For Students Matriculating Fall 2021 through Spring 2022
Dickinson offers a rich educational experience. Students learn key skills at the core of the liberal arts and sciences including inquiry and analysis, critical thinking, creativity, effective written and oral communication, information literacy, problem solving, and integrative and applied learning. We also strive to make our students responsive to emerging new knowledge and the challenges of the day. Our curriculum places the liberal arts and sciences within a contemporary context.
Above all, our students acquire the ability to learn how to learn, to apply the multifaceted capacities engendered by a liberal arts and science education innovatively in a rapidly changing, complex world. Students enjoy independence to craft individual educational programs. They are encouraged to find their own voices and to develop a sense of purpose as learners and citizens. The ability to follow their own interests enhances students’ intellectual curiosity and engagement, builds capacity for lifelong learning and inculcates a sense of accountability for decisions.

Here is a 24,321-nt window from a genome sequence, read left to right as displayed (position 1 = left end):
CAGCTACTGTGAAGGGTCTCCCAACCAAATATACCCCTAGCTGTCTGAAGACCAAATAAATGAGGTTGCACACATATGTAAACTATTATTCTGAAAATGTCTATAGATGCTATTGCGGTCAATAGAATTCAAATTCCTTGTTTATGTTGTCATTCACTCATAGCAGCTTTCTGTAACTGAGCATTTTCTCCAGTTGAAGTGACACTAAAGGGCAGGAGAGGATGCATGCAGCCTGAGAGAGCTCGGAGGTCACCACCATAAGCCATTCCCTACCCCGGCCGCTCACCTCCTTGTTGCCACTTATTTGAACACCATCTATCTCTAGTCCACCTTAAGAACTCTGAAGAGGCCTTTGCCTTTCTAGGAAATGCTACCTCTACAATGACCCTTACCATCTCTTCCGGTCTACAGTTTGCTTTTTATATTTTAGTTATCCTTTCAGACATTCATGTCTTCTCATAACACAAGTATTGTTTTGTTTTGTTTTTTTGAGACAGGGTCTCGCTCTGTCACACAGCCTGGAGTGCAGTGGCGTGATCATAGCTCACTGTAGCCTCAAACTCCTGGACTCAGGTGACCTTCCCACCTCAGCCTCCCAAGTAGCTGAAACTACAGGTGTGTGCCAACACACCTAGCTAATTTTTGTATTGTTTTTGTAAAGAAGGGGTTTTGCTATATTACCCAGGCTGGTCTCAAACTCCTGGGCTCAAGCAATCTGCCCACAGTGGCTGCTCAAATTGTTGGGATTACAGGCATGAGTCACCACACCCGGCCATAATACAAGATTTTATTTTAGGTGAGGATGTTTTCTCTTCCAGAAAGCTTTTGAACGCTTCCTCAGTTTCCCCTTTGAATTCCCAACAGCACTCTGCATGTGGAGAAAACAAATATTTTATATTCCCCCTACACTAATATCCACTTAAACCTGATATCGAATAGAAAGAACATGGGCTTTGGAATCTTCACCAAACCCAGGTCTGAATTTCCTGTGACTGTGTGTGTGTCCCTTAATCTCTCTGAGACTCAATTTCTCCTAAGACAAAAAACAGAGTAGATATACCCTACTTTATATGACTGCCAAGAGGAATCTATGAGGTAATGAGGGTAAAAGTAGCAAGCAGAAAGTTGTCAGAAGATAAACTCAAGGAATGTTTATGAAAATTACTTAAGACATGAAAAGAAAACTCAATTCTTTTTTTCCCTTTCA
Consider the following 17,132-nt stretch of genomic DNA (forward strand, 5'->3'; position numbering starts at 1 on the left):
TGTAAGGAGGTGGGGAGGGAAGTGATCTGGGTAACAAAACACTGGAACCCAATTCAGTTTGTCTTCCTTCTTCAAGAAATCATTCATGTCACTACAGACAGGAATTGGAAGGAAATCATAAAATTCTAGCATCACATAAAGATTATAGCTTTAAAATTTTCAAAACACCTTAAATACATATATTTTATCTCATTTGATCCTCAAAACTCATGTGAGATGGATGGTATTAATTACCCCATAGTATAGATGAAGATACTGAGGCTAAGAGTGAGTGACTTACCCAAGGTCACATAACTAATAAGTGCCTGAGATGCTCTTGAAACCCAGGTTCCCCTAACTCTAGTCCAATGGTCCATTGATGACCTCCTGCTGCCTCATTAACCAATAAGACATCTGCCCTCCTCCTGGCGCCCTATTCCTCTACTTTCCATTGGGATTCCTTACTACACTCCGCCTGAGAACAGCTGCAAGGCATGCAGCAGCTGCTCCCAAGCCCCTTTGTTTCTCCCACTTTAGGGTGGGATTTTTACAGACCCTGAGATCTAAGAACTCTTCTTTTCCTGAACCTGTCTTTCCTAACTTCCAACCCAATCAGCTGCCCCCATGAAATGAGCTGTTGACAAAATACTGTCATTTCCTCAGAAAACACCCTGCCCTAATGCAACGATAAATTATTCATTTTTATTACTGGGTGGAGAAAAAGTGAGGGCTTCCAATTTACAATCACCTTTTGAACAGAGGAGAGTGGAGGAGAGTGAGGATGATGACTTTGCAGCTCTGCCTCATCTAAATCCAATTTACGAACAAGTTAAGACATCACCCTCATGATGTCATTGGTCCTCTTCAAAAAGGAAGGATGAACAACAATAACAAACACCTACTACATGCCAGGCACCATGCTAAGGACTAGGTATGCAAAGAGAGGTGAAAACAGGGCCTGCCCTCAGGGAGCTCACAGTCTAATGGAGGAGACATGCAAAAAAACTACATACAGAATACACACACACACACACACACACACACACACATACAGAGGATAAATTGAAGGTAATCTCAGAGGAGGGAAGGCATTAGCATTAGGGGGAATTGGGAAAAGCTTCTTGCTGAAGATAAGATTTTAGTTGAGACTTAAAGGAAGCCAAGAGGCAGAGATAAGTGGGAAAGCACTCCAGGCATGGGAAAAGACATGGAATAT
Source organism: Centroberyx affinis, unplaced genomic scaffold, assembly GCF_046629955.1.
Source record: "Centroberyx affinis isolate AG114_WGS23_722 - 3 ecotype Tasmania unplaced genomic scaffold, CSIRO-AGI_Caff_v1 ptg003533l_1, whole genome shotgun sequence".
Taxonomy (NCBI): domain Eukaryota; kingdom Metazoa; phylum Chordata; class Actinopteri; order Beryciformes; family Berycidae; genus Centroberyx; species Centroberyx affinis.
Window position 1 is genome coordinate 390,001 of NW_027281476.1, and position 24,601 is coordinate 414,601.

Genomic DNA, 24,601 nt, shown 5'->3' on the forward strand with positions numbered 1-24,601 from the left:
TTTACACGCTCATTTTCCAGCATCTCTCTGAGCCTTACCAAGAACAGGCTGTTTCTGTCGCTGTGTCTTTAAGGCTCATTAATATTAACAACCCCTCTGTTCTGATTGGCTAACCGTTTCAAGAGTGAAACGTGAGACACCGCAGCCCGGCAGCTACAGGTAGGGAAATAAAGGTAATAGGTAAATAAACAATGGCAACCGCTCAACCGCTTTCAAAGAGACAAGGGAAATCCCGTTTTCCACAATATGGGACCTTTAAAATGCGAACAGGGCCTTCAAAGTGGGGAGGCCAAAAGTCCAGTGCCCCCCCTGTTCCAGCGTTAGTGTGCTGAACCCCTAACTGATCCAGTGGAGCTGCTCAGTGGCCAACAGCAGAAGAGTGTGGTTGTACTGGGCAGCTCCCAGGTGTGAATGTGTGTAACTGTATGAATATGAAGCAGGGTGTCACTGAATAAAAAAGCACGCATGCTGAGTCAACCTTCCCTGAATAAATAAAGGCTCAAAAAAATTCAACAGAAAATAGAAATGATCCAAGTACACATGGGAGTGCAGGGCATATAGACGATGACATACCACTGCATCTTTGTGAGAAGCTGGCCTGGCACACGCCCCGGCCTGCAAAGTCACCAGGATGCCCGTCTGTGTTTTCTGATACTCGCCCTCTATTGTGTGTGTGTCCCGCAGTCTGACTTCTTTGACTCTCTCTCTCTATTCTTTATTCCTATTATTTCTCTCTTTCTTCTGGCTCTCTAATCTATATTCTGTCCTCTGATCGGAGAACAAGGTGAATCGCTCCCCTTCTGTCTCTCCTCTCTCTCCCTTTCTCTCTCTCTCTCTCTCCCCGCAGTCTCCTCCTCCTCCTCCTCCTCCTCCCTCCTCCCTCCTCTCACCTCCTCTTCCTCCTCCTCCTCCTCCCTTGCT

The academic program at Dickinson can be envisioned in terms of three dimensions. The first is composed of elements infused across the curriculum. These elements include critical thinking, and pedagogical approaches, such as active learning, research and internship possibilities or interdisciplinary work. Our faculty are innovative, providing a range of programming and pedagogy that enriches our students’ learning.
The second dimension is constituted by an enviable set of majors, certificates, minors, and off-campus study options. Our requirement for a major concentration of study in one area ensures that each student engages in complex levels of intellectual examination and inquiry.
Finally, there is a third dimension of the curriculum made up of experiences which we believe are essential to a Dickinson liberal arts education for all students – our general requirements for the degree.
1. General requirements for the degree:
The requirements include an opportunity for students to focus on two specific skills: writing and quantitative reasoning. Regardless of the specific path one chooses, it is necessary to be able to write well. Therefore, we require two courses – the first-year seminar and writing in the discipline – where students can develop and refine their writing. Because quantitative information is all around us, students must develop the ability to critically evaluate that information so that they can make informed decisions.